Making Energy Work for rural Oregon was a series of workshops put on in six different rural Oregon communities starting in the fall of 2015.
During these workshops, attendees learned about energy efficiency and renewable energy projects that could benefit their towns, and where to find the resources necessary to make those projects happen. This past Thursday, Douglas County hosted a Making Energy Work for Rural Oregon Symposium, a gathering of these communities with additional participation from Eugene, Ashland and Bend.
The symposium was put on by Sustainable Northwest, Lake County Resource Initiative, in collaboration with the Douglas County Smart Energy group. It was a two-day event full of sessions aimed at educating attendees on how to deal with an increasing demand for energy with smart energy choices.
How do you answer the need for more energy with few additional energy sources? The answer, a combination of behavior changes, the installation of efficient technologies and the creation of renewable energy projects. But the answer does not stop with the individual energy enthusiast or community action group. The problem is bigger than that, so the solution must be as well.
The symposium was created to bring together the stakeholders from past workshops in an effort to build a statewide energy network; a connected web of people from around Oregon that will be able to exchange ideas on what is working and what resources were utilized, how did a community finance their program or project, and to work together to share information and insights in the pursuit of their energy projects. Together, drawing on each other’s strengths and expertise, the answer to increasing energy demands can be answered.
Speakers at the symposium discussed current and past energy campaigns and projects that worked in their respective communities, to begin the conversation between communities. Energy campaign leaders shared about school education programs and community energy challenges that helped save energy, save money and increase solar energy installations.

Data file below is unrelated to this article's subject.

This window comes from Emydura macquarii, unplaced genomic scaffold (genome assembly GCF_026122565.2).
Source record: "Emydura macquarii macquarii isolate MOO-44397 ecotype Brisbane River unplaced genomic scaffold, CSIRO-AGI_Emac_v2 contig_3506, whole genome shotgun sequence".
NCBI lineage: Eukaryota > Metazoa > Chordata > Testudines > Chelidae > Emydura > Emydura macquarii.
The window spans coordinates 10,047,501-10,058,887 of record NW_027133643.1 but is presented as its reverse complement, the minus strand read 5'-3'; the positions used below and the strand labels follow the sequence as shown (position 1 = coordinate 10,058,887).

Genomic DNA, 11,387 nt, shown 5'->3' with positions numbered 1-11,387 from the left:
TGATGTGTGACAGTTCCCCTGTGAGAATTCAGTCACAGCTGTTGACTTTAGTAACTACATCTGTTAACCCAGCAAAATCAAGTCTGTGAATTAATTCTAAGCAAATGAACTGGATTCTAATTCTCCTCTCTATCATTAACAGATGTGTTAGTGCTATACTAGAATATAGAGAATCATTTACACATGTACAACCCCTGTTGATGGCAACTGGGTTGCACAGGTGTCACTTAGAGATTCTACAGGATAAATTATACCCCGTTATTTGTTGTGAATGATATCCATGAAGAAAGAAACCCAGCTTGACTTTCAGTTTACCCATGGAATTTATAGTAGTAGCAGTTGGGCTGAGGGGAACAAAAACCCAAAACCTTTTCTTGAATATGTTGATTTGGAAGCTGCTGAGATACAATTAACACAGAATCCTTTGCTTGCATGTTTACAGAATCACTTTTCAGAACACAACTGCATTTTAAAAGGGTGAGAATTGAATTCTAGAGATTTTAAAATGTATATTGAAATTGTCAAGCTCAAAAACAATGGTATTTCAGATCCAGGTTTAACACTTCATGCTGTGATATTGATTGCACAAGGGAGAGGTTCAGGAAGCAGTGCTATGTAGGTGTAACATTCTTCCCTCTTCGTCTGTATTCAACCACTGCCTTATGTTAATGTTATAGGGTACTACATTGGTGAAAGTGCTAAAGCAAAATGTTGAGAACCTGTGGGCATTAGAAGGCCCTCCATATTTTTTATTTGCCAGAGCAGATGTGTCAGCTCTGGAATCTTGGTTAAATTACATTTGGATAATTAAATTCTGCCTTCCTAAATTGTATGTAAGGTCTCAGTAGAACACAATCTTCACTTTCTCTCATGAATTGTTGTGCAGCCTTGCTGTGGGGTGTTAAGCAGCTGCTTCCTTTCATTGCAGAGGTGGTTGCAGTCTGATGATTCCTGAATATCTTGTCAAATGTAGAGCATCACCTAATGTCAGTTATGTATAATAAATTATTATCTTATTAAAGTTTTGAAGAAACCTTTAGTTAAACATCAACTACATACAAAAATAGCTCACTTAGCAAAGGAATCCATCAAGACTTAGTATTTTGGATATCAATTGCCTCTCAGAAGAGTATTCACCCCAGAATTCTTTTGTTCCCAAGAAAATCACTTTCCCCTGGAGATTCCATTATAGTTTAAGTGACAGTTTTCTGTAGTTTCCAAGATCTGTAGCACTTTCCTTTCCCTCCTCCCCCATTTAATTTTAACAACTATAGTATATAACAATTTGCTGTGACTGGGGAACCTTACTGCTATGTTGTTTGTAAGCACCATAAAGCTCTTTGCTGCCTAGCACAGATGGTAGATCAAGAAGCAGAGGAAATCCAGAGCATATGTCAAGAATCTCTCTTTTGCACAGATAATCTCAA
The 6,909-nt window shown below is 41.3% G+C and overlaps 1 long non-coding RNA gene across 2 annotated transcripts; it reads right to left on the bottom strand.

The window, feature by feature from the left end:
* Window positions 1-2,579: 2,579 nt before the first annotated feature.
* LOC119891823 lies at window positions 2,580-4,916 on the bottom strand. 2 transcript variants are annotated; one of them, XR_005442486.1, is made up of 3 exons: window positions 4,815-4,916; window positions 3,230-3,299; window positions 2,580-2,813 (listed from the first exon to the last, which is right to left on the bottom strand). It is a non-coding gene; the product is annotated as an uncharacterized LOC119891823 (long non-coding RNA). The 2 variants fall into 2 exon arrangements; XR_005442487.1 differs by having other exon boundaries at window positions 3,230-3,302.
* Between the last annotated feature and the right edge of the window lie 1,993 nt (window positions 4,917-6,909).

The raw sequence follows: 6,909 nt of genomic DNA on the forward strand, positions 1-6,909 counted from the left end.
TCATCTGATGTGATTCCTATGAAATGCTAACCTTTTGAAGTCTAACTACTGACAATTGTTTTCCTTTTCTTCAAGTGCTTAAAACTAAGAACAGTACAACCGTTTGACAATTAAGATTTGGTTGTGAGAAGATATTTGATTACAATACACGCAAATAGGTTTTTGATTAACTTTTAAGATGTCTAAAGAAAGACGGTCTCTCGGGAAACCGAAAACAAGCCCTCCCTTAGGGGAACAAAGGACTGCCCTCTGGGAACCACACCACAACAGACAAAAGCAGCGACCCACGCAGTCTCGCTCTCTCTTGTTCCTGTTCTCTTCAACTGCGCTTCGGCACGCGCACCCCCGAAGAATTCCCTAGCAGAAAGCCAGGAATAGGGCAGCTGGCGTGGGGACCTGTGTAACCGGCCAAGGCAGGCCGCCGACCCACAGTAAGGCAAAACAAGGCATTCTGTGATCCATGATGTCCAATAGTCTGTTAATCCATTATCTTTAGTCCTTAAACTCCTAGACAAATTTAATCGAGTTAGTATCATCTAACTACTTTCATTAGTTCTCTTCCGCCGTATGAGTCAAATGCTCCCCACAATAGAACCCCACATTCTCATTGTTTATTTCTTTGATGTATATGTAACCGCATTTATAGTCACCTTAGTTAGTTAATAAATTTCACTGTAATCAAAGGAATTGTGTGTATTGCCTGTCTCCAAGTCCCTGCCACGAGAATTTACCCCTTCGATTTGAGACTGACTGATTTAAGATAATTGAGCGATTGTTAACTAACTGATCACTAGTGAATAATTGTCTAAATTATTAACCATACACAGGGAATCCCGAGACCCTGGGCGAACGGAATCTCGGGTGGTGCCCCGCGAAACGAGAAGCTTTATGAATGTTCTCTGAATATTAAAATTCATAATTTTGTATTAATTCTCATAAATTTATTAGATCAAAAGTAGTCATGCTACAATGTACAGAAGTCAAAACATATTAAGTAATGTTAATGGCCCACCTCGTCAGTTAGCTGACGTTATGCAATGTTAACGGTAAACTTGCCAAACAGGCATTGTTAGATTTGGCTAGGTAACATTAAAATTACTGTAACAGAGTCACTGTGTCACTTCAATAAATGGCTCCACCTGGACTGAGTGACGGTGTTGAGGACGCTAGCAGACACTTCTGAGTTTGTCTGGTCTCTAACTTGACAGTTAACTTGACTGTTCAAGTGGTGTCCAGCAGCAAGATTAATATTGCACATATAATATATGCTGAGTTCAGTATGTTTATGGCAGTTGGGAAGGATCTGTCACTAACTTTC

Among the many technologies discussed by experts were irrigation monitoring, pumps with variable frequency drives to save energy and adding hydro to convert excess irrigation pressure into electricity. Local electric cooperatives and municipalities, such as Douglas County Electric Cooperative, Central Oregon Cooperative and the city of Ashland, came out to share what each of them are doing to further energy efficiency and renewable energy, providing a link of direct access between citizens and their power. Representatives from USDA Rural Development, Energy Trust of Oregon, Oregon Department of Energy and Northwest SEED highlighted incentives and grants available for potential energy projects. Government officials even came out to the symposium in an effort to show their support. The mayor of Eugene, Kitty Piercy, gave an inspirational keynote speech on the second day and mayor of Milwaukie, Mark Gamba, provided additional insights on encouraging local leadership to advance clean energy programs and policies.
The message was clear: with the help of counterparts, rural communities can control their own energy futures and help lead a cleaner energy economy.
With increased energy demand comes increased costs and, working together, this network of energy pioneers are finding answers that save their communities money and provide for their needs. With smart energy choices, our communities can save water, save energy and save money.
For tips on other ways to save and produce energy, visit dcsmartenergy.org. Douglas County Smart Energy is a project of the Douglas Count Global Warming Coalition. For more information about the coalition, call 541-672-9819 or find it on Facebook at DCSmartEnergy.